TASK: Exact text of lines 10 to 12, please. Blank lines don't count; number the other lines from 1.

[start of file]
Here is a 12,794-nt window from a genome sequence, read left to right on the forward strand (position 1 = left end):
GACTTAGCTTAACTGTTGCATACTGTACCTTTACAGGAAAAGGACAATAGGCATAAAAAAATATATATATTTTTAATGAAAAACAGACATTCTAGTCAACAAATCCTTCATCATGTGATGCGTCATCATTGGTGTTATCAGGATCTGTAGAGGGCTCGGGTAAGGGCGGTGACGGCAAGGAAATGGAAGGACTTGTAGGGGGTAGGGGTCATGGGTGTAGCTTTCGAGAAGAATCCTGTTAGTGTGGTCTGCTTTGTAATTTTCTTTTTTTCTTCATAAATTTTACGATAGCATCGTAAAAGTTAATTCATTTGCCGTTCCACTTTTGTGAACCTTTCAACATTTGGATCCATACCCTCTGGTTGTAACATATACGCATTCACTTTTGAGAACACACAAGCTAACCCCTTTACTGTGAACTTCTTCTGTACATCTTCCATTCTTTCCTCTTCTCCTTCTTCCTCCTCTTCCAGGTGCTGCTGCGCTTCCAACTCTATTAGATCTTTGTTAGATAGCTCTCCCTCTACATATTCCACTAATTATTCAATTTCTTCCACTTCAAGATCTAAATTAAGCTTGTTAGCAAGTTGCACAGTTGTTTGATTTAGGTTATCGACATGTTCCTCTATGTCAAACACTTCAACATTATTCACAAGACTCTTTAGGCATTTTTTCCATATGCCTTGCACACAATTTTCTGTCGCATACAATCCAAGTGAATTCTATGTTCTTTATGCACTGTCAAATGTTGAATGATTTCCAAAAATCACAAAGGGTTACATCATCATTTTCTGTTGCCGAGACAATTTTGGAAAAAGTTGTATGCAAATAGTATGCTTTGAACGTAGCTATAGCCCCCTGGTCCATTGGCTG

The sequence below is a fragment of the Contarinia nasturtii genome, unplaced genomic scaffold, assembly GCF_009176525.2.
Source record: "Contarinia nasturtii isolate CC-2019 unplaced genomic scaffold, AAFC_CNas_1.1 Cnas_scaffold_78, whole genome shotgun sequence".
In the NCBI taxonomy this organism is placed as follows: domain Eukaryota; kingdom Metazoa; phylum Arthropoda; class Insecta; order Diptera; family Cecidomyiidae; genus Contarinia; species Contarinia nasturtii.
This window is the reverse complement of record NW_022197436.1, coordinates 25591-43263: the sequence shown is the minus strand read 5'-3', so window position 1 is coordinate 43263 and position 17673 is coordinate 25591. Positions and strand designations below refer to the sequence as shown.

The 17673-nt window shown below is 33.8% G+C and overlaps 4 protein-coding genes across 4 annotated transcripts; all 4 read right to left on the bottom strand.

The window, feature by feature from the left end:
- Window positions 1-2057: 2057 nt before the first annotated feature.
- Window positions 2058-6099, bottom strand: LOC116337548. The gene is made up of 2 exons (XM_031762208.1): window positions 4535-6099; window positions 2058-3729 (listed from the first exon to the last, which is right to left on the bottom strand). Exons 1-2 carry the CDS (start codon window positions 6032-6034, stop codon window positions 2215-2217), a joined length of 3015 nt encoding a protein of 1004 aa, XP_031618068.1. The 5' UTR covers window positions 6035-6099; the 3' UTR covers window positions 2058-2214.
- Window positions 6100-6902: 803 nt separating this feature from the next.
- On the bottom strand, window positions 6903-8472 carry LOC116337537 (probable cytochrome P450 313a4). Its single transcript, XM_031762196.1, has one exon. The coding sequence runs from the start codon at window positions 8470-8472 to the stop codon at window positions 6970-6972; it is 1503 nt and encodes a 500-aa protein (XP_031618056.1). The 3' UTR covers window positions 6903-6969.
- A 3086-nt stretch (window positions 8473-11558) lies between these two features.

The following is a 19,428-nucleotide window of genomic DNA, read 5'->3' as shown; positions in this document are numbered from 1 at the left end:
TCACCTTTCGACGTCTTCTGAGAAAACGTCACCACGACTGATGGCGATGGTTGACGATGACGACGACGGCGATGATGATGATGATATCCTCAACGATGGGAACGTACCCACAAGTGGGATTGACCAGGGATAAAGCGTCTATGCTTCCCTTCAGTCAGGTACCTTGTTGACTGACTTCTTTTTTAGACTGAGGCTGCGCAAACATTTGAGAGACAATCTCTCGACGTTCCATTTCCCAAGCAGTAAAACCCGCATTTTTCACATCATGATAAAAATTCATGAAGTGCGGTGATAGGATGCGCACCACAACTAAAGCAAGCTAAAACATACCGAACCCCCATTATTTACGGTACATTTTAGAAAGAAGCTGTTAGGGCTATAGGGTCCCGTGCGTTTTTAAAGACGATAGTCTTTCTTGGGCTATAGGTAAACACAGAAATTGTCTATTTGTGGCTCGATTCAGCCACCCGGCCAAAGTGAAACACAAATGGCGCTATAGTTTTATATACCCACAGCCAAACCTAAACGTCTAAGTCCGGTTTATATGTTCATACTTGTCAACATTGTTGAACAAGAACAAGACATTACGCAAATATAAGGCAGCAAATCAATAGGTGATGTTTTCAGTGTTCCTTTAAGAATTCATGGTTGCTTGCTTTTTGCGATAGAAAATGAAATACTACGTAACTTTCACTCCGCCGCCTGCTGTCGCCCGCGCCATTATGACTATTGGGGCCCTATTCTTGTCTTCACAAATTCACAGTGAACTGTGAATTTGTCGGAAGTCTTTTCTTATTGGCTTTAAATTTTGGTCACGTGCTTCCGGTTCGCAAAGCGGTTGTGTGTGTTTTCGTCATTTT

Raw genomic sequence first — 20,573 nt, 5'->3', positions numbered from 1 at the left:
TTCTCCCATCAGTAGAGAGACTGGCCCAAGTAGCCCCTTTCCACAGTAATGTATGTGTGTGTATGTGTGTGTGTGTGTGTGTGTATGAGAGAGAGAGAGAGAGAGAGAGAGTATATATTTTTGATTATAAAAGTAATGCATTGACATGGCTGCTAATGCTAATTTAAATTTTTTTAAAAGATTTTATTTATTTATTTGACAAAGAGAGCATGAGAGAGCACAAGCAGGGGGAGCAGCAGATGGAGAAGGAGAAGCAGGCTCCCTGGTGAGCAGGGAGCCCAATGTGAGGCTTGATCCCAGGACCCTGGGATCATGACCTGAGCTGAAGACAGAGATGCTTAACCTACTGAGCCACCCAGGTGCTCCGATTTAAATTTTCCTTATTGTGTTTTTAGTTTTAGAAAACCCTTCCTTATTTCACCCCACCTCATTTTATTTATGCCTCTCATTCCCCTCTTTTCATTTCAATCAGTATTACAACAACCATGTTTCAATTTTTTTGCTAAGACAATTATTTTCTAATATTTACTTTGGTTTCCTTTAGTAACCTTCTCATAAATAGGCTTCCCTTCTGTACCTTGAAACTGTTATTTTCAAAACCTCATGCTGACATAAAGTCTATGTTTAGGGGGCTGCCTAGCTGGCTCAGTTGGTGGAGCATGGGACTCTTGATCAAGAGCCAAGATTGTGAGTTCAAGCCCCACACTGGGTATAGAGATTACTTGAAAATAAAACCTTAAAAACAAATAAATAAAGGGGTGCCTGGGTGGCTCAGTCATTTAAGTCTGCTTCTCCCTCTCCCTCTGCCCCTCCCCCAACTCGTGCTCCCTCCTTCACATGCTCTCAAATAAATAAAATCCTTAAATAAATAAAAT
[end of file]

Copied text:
- Window positions 2058-6099, bottom strand: LOC116337548. The gene is made up of 2 exons (XM_031762208.1): window positions 4535-6099; window positions 2058-3729 (listed from the first exon to the last, which is right to left on the bottom strand). Exons 1-2 carry the CDS (start codon window positions 6032-6034, stop codon window positions 2215-2217), a joined length of 3015 nt encoding a protein of 1004 aa, XP_031618068.1. The 5' UTR covers window positions 6035-6099; the 3' UTR covers window positions 2058-2214.
- Window positions 6100-6902: 803 nt separating this feature from the next.
- On the bottom strand, window positions 6903-8472 carry LOC116337537 (probable cytochrome P450 313a4). Its single transcript, XM_031762196.1, has one exon. The coding sequence runs from the start codon at window positions 8470-8472 to the stop codon at window positions 6970-6972; it is 1503 nt and encodes a 500-aa protein (XP_031618056.1). The 3' UTR covers window positions 6903-6969.